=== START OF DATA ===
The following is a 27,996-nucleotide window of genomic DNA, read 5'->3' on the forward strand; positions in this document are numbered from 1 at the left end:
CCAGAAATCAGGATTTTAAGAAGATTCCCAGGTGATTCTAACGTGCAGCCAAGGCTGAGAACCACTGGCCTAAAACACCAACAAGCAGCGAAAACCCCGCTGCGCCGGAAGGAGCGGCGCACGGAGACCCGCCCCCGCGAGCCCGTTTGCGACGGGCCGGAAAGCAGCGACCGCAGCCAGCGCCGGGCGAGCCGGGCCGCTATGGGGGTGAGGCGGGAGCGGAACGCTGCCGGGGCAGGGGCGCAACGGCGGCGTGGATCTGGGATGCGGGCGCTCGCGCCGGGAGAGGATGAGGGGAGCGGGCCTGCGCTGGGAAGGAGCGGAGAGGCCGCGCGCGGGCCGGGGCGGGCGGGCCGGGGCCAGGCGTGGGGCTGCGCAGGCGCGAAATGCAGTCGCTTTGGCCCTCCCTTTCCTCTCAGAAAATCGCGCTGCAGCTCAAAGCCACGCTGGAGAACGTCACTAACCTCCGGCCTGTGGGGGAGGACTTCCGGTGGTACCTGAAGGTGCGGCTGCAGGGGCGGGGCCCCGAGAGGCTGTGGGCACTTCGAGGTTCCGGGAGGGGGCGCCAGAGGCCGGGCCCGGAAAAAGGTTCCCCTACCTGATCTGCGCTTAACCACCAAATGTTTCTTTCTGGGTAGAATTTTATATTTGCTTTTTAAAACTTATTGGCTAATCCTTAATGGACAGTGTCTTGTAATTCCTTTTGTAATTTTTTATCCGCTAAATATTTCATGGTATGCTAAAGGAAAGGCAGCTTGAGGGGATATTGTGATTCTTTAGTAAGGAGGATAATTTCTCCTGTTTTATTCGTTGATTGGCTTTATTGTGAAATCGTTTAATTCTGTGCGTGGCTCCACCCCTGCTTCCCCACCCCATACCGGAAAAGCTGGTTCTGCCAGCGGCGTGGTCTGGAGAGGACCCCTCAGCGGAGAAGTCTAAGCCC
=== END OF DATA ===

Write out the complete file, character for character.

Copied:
The following is a 27,996-nucleotide window of genomic DNA, read 5'->3' on the forward strand; positions in this document are numbered from 1 at the left end:
CCAGAAATCAGGATTTTAAGAAGATTCCCAGGTGATTCTAACGTGCAGCCAAGGCTGAGAACCACTGGCCTAAAACACCAACAAGCAGCGAAAACCCCGCTGCGCCGGAAGGAGCGGCGCACGGAGACCCGCCCCCGCGAGCCCGTTTGCGACGGGCCGGAAAGCAGCGACCGCAGCCAGCGCCGGGCGAGCCGGGCCGCTATGGGGGTGAGGCGGGAGCGGAACGCTGCCGGGGCAGGGGCGCAACGGCGGCGTGGATCTGGGATGCGGGCGCTCGCGCCGGGAGAGGATGAGGGGAGCGGGCCTGCGCTGGGAAGGAGCGGAGAGGCCGCGCGCGGGCCGGGGCGGGCGGGCCGGGGCCAGGCGTGGGGCTGCGCAGGCGCGAAATGCAGTCGCTTTGGCCCTCCCTTTCCTCTCAGAAAATCGCGCTGCAGCTCAAAGCCACGCTGGAGAACGTCACTAACCTCCGGCCTGTGGGGGAGGACTTCCGGTGGTACCTGAAGGTGCGGCTGCAGGGGCGGGGCCCCGAGAGGCTGTGGGCACTTCGAGGTTCCGGGAGGGGGCGCCAGAGGCCGGGCCCGGAAAAAGGTTCCCCTACCTGATCTGCGCTTAACCACCAAATGTTTCTTTCTGGGTAGAATTTTATATTTGCTTTTTAAAACTTATTGGCTAATCCTTAATGGACAGTGTCTTGTAATTCCTTTTGTAATTTTTTATCCGCTAAATATTTCATGGTATGCTAAAGGAAAGGCAGCTTGAGGGGATATTGTGATTCTTTAGTAAGGAGGATAATTTCTCCTGTTTTATTCGTTGATTGGCTTTATTGTGAAATCGTTTAATTCTGTGCGTGGCTCCACCCCTGCTTCCCCACCCCATACCGGAAAAGCTGGTTCTGCCAGCGGCGTGGTCTGGAGAGGACCCCTCAGCGGAGAAGTCTAAGCCC